Kevin O’Neill, Irishman and author of the forthcoming book Where Have All the Irish Gone? The Sad Demise of Ireland’s Once Relevant Footballers, which offers an in-depth text analysing some of the history and reasons behind the disappearing Irish in the top flight, summed it up best when he spoke exclusively to These Football Times: “Everyone in Irish football is aware of how good we had it in the 1970s and 1980s with the likes of Brady, Paul McGrath, David O’Leary and Ronnie Whelan – to name a few – playing for the leading clubs.

“Before that, we had John Giles winning league titles at Leeds United after greats like Johnny Carey and Noel Cantwell made huge impressions for Manchester United. Roy Keane came later of course and around the time of the birth of the Premier League, which subsequently heralded a new era for English football where television and sponsorship money went through the roof.”

Read  |  John Giles and the true meaning of ‘a football man’

A combination of the Bosman ruling, the culture of football being dominated by money that fuelled high-profile transfers involving experienced professionals rather than young green players, and a general heightening of pressure for managers all played their part in dissipating many of the good vibes for Irish footballers over time.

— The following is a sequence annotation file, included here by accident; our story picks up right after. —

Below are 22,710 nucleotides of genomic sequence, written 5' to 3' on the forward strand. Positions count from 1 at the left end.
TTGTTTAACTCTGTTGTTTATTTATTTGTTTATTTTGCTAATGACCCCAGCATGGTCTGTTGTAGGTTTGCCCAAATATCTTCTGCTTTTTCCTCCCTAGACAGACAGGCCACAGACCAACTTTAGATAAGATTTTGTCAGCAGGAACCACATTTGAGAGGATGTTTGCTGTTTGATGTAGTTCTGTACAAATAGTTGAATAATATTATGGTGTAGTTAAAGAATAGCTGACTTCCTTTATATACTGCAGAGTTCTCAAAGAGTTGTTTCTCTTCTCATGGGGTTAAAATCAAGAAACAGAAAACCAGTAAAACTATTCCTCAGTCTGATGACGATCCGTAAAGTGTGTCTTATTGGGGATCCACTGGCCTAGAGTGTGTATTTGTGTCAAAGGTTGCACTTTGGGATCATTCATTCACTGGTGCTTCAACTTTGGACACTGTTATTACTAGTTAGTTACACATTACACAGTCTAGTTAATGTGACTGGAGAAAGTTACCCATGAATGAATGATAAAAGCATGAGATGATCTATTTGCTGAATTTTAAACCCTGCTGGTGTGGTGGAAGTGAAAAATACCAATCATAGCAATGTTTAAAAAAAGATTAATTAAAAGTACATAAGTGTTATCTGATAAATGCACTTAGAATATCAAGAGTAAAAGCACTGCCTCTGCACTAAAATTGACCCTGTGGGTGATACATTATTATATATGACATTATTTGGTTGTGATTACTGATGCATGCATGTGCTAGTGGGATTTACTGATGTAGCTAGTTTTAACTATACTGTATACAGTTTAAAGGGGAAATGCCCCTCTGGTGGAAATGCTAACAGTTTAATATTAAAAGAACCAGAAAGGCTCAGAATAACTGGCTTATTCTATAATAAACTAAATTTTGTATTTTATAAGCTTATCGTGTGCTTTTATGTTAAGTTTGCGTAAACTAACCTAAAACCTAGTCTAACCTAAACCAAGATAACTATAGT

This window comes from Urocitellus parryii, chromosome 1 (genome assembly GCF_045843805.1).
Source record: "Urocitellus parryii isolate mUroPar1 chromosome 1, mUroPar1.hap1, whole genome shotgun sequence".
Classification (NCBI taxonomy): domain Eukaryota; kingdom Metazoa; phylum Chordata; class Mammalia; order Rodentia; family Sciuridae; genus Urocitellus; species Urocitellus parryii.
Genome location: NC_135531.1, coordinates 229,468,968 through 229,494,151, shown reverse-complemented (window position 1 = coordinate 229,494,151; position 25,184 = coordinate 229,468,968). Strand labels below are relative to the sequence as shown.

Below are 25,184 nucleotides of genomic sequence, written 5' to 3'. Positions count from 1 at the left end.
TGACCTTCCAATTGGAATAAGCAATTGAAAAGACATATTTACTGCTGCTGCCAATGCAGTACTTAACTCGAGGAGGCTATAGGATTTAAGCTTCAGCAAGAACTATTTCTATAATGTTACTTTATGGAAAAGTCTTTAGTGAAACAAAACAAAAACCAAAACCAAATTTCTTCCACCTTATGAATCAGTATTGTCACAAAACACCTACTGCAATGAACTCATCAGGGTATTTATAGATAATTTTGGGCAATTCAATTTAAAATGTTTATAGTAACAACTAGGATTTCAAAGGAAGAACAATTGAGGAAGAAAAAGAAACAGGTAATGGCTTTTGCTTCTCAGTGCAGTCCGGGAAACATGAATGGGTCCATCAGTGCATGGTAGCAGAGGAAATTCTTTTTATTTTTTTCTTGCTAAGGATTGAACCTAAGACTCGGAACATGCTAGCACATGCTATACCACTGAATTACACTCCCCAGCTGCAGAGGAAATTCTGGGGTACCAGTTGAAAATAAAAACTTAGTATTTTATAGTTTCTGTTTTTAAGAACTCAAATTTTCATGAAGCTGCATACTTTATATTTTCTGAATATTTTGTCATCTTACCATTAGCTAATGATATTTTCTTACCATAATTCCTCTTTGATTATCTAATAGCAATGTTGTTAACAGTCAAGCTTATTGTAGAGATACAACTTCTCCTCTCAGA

Now, the Premier League landscape has lost its green colour, replaced instead with a vibrant thrall of everything, and while its increasingly multi-cultural make-up and diverse collection of nationalities is a positive melting pot for surprise and excitement, it has meant that Irish players have found it increasingly difficult to elbow their way into the most glamorous, highly-paid and successful of teams.

However, all is not lost.

Right now, there is a hearty gathering of Irish footballers doing their nation proud below the radar, and it is arguably the loss of the big teams that they aren’t playing at a higher level – because they are more than capable of it.